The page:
dimensional cloth to Du Bois but instead it is a three

dimensional prison that prevent blacks from seeing themselves

as they are but instead makes them see the negative

stereotypes that whites have of them.*A href=#Footnote26B

name=Footnote26A*Footnote26*/A* The veil is also to Du Bois

both a blind fold and a noose on the existence of "ten

thousand thousand" Americans who live and strive

invisible and separated from their white brothers and

sisters. Du Bois wrote *I*Souls of Black Folk*/I*s to lift

the veil and show the pain and sorrow of a striving people.

Like Saint Paul’s letter to the Corinthians Du Bois’s

"letter" to the American people urges people not to

live behind the veil but to live above it. */P*

*CENTER**FORM**P*So, wed with truth, */P*

*P*I dwell above the Veil.*/P*

*P*Is this the life you grudge us, O knightly America?*/P*

*P*-W.E.B. Du Bois*/P*

*P* */P*



*P**A href=#Footnote1A name=Footnote1B*Footnote1*/A**/P*

*P* W.E.B. Du Bois,*I* The Souls of Black Folk*/I* (New

York: Bantam Company, 1989) 3.*/P*

*P**A href=#Footnote2A name=Footnote2B*Footnote2*/A**/P*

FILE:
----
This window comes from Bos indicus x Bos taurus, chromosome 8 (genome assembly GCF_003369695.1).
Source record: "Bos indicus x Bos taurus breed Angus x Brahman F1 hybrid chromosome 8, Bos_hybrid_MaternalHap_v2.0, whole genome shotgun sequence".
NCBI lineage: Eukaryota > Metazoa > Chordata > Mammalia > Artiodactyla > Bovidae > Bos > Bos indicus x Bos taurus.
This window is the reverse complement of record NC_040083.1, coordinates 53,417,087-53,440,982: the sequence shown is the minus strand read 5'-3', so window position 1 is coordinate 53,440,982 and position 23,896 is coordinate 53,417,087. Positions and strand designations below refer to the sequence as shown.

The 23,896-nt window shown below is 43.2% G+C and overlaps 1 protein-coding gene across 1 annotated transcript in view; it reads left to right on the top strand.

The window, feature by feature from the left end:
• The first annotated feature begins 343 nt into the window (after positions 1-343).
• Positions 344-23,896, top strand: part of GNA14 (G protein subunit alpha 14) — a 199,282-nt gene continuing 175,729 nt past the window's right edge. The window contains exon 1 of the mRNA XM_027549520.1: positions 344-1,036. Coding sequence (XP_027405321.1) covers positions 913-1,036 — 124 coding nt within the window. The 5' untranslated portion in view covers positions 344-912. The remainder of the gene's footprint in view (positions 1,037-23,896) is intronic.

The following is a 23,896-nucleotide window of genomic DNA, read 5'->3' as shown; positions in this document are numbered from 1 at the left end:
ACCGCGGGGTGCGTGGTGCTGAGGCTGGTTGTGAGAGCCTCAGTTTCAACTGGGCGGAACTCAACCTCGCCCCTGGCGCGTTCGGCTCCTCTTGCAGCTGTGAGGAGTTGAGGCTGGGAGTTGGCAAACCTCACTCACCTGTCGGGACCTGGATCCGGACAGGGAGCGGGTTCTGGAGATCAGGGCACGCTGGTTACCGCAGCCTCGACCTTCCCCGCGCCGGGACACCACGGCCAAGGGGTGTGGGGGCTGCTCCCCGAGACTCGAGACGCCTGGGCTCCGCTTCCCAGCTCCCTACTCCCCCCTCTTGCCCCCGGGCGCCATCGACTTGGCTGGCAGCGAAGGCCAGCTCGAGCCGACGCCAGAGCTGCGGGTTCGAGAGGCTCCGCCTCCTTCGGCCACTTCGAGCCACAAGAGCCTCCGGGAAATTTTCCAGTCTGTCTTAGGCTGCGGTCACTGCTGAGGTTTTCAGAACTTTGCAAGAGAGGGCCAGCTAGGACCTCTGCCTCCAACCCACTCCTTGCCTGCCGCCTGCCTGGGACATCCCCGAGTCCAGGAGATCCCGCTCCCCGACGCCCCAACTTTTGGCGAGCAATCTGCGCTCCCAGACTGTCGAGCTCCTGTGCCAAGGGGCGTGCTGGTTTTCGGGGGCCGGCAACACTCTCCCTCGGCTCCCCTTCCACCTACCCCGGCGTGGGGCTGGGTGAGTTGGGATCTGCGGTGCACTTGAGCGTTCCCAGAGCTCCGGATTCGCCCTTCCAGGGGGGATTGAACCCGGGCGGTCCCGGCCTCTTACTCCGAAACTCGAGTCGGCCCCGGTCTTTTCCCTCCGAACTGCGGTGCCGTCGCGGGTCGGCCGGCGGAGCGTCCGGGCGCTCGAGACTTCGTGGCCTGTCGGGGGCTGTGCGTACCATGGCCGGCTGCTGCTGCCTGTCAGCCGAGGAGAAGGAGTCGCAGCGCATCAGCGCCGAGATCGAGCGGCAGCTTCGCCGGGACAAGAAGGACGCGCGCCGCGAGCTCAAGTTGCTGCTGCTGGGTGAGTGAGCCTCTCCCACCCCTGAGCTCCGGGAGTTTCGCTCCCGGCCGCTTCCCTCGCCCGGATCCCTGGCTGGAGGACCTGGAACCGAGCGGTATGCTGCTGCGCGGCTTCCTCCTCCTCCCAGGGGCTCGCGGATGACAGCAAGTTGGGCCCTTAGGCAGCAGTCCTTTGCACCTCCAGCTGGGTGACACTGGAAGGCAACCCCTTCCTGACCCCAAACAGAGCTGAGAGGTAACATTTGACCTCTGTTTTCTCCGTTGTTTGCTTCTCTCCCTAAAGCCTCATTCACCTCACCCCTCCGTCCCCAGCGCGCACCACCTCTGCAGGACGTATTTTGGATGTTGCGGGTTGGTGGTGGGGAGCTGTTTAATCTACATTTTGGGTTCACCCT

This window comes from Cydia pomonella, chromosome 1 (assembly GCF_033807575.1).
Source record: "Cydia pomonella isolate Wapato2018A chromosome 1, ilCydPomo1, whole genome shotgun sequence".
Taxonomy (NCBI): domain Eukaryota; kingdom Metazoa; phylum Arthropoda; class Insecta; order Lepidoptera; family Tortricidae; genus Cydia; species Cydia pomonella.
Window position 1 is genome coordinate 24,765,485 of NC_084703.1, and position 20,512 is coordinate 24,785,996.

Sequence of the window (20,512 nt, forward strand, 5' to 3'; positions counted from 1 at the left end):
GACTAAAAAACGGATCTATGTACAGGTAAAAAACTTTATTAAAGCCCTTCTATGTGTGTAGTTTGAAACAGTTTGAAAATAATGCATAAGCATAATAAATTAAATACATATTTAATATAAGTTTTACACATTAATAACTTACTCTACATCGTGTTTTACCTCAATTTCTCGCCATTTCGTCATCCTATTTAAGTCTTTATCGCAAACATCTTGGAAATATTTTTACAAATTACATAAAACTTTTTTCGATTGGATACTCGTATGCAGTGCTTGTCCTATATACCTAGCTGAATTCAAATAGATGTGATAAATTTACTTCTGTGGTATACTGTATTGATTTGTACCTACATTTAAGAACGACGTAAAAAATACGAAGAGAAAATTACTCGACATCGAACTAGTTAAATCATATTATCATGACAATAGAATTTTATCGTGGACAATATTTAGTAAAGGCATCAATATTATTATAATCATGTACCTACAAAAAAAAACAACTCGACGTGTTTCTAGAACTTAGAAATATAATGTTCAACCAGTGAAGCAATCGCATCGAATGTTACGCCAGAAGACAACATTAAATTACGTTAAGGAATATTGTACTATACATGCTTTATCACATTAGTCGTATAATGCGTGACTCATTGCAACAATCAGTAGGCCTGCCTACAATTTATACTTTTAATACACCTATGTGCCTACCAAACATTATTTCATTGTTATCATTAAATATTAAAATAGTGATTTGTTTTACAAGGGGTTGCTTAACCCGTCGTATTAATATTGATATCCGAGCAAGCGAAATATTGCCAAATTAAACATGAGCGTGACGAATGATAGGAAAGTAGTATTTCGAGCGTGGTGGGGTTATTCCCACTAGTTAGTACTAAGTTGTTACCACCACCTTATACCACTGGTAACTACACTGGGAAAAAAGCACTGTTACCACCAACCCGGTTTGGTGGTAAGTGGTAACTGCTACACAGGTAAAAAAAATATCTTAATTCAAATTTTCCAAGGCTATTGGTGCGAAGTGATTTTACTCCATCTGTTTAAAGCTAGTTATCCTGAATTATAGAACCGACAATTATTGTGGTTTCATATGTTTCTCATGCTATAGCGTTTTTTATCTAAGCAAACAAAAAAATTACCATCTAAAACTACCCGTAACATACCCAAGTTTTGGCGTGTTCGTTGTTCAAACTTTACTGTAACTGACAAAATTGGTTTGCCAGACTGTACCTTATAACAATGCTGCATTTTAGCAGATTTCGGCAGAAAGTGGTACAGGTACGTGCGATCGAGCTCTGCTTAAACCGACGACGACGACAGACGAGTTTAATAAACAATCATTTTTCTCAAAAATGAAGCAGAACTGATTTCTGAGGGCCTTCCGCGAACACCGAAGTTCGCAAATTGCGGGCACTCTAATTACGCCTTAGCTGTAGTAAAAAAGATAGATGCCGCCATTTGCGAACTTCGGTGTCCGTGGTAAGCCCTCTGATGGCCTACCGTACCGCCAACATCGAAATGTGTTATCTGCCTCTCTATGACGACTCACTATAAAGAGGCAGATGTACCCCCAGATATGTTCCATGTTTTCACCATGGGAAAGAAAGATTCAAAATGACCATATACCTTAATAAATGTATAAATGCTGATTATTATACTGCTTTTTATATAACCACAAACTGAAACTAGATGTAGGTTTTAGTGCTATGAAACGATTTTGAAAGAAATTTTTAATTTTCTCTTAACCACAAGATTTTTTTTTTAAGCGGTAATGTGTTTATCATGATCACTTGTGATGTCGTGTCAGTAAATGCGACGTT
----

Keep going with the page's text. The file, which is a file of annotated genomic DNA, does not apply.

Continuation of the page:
*P* Ibid., 6.*/P*

*P**A href=#Footnote3A name=Footnote3B*Footnote3*/A**/P*

*P* Arnold Rampersad, *I*Slavery and the literary

imagination: Du Bois’s The Souls of Black Folk*/I*

(Baltimore: The John Hopkins University Press, 1989) 104-125.

Rampersad in his book says that Du Bois’s metaphor of the

veil is an allusion to Saint Paul’s letter to the

Corinthians. */P*

*P**A href=#Footnote4A name=Footnote4B*Footnote4*/A**/P*

*P* W.E.B. Du Bois,*I* The Souls of Black Folk*/I* (New

York: Bantam Company, 1989) 3.*/P*

*P**A href=#Footnote5A name=Footnote5B*Footnote5*/A**/P*

*P* Ibid., 3.*/P*

*P**A href=#Footnote6A name=Footnote6B*Footnote6*/A**/P*

*P* Ibid., xxxi.*/P*

*P**A href=#Footnote7A name=Footnote7B*Footnote7*/A**/P*

*P* Ibid., 189.*/P*

*P**A href=#Footnote8A name=Footnote8B*Footnote8*/A**/P*

*P* Albert Rabatoteau, *I*Slave Religion: The invisible

institution "in the Antebellum South" */I* (Oxford:

Oxford University Press, 1980) 212-318.*/P*

*P**A href=#Footnote9A name=Footnote9B*Footnote9*/A**/P*

*P* Ibid., 318.*/P*

*P**A href=#Footnote10A name=Footnote10B*Footnote10*/A**/P*

*P* Bell Hooks, *I*Ain’t I a Women: black women and

*/I*feminism (Boston: South End Press, 1981) 20.*/P*

*P**A href=#Footnote11A name=Footnote11B*Footnote11*/A**/P*

*P* Eric Foner, *I*Reconstruction America’s Unfinished

Revolution*/I* (New York: Harper & Row Company, 1989)


*P**A href=#Footnote12A name=Footnote12B*Footnote12*/A**/P*